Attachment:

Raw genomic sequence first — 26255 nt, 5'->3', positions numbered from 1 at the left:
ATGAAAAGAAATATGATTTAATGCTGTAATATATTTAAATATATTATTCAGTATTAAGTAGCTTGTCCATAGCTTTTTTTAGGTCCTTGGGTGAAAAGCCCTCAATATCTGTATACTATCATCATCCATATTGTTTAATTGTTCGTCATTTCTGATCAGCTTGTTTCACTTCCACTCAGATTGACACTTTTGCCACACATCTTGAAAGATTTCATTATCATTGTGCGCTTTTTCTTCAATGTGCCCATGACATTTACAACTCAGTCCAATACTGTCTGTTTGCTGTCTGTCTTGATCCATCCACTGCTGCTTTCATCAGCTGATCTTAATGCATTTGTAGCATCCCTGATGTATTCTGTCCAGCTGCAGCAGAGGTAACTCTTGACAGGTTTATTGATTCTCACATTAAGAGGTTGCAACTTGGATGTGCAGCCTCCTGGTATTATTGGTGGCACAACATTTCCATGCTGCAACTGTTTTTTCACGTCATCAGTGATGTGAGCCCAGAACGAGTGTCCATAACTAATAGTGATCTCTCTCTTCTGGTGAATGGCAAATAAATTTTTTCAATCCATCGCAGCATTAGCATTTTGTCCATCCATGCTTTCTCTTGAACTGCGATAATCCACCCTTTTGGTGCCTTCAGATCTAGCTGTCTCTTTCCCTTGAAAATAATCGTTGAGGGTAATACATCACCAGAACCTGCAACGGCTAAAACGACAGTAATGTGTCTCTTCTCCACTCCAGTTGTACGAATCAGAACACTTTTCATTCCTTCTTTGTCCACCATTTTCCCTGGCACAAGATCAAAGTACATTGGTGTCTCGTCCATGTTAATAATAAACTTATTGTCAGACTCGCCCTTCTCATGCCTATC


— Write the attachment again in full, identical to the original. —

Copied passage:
Raw genomic sequence first — 26255 nt, 5'->3', positions numbered from 1 at the left:
ATGAAAAGAAATATGATTTAATGCTGTAATATATTTAAATATATTATTCAGTATTAAGTAGCTTGTCCATAGCTTTTTTTAGGTCCTTGGGTGAAAAGCCCTCAATATCTGTATACTATCATCATCCATATTGTTTAATTGTTCGTCATTTCTGATCAGCTTGTTTCACTTCCACTCAGATTGACACTTTTGCCACACATCTTGAAAGATTTCATTATCATTGTGCGCTTTTTCTTCAATGTGCCCATGACATTTACAACTCAGTCCAATACTGTCTGTTTGCTGTCTGTCTTGATCCATCCACTGCTGCTTTCATCAGCTGATCTTAATGCATTTGTAGCATCCCTGATGTATTCTGTCCAGCTGCAGCAGAGGTAACTCTTGACAGGTTTATTGATTCTCACATTAAGAGGTTGCAACTTGGATGTGCAGCCTCCTGGTATTATTGGTGGCACAACATTTCCATGCTGCAACTGTTTTTTCACGTCATCAGTGATGTGAGCCCAGAACGAGTGTCCATAACTAATAGTGATCTCTCTCTTCTGGTGAATGGCAAATAAATTTTTTCAATCCATCGCAGCATTAGCATTTTGTCCATCCATGCTTTCTCTTGAACTGCGATAATCCACCCTTTTGGTGCCTTCAGATCTAGCTGTCTCTTTCCCTTGAAAATAATCGTTGAGGGTAATACATCACCAGAACCTGCAACGGCTAAAACGACAGTAATGTGTCTCTTCTCCACTCCAGTTGTACGAATCAGAACACTTTTCATTCCTTCTTTGTCCACCATTTTCCCTGGCACAAGATCAAAGTACATTGGTGTCTCGTCCATGTTAATAATAAACTTATTGTCAGACTCGCCCTTCTCATGCCTATC